An exercise in mercy

Writing in 2005, Erik Luna contributed an apt characterization of American mass incarceration: “the escalation of ‘law and order’ politics in recent years has created a one-way ratchet in U.S. governance, churning out an ever-increasing number of crimes and severity of punishments” (pg. 719). This approach to criminal justice dominated for decades, beginning in the 1970s. “Reform” was possible – but only to make the law more punitive.

In Massachusetts, the one-way ratchet loosened its grip with the passage of the 2018 Criminal Justice Reform Act (CJRA). But a key tool left untouched is clemency: the Governor’s capacity to lessen a criminal sentence. Clemency does not forgive a crime, it simply opens a door if the Governor and his Council choose to act. Clemency has been largely abandoned within Massachusetts for some time. In 2021, the Massachusetts Bar Association (MBA) issued a report urging then-Governor Charlie Baker, to re-examine clemency guidelines. Clemency, they wrote, “is an exercise in mercy….” (pg. 3) that opens the prison door for someone who is innocent, was sentenced harshly, has rehabilitated, become old or ill, and posed no threat to the public. Gov. Baker did not revise the guidelines, and rarely used his clemency powers, including as a potential means for reducing the population of highly vulnerable in prison at the height of the COVID pandemic.

This year, the responsibility belongs to new Governor, Maura Healey. If she chooses, Gov. Healey would not have far to look for suggestions about how to apply clemency or who to consider for it.The MBA is encouraging the Governor to revise the guidelines. Pauline Quirion, co-chair of the Massachusetts Bar Association Clemency Task Force, has argued that the current ones “tip the scales in favor of denials of petitions” and need to be modernized.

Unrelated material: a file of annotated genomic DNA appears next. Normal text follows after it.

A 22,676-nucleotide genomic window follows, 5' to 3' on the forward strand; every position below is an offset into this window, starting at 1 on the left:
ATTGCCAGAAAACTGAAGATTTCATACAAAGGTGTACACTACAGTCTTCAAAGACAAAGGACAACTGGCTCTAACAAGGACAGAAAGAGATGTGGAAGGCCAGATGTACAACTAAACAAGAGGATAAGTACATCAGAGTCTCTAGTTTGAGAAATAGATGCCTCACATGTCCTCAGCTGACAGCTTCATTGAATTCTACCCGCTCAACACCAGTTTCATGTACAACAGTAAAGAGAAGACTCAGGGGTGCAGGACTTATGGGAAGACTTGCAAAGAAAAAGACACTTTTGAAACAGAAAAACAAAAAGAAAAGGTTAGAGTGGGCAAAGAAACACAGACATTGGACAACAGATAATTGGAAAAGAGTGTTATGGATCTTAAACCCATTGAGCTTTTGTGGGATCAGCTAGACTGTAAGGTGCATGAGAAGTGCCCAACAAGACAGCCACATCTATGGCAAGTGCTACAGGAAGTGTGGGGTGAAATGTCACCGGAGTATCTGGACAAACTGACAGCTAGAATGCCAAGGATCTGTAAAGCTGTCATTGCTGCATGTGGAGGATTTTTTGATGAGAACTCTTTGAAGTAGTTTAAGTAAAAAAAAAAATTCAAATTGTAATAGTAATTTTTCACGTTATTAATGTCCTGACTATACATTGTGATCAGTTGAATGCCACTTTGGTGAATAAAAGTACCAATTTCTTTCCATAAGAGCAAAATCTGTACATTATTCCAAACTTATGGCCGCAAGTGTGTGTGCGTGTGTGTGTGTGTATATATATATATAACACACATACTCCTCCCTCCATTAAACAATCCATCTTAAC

The MBA has urged that clemency be used especially as part of recognition of the racial biases that have defined the state’s criminal justice system, and which was documented in “Racial Disparities in the Massachusetts Criminal System,” a report submitted to former Chief Justice of the Supreme Judicial Court of Massachusetts, Ralph Gants. Families for Justice as Healing has recommended women who should be considered for clemency, based on recognition that women in prison “are separated from their children, grandchildren, and families. Women in prison are subjected to isolation; a culture of punishment and deprivation; and sexual harassment, abuse, and assault. Women deserve a second chance to come home to their communities where they belong to live a life of dignity and purpose.”

And the Lifers Group at MCI-Norfolk issued a request that the Governor consider clemency for a group of incarcerated men who were sentenced to life without parole, and today are over age 70, most of whom have spent their entire adult lives inside prison and are now in poor health.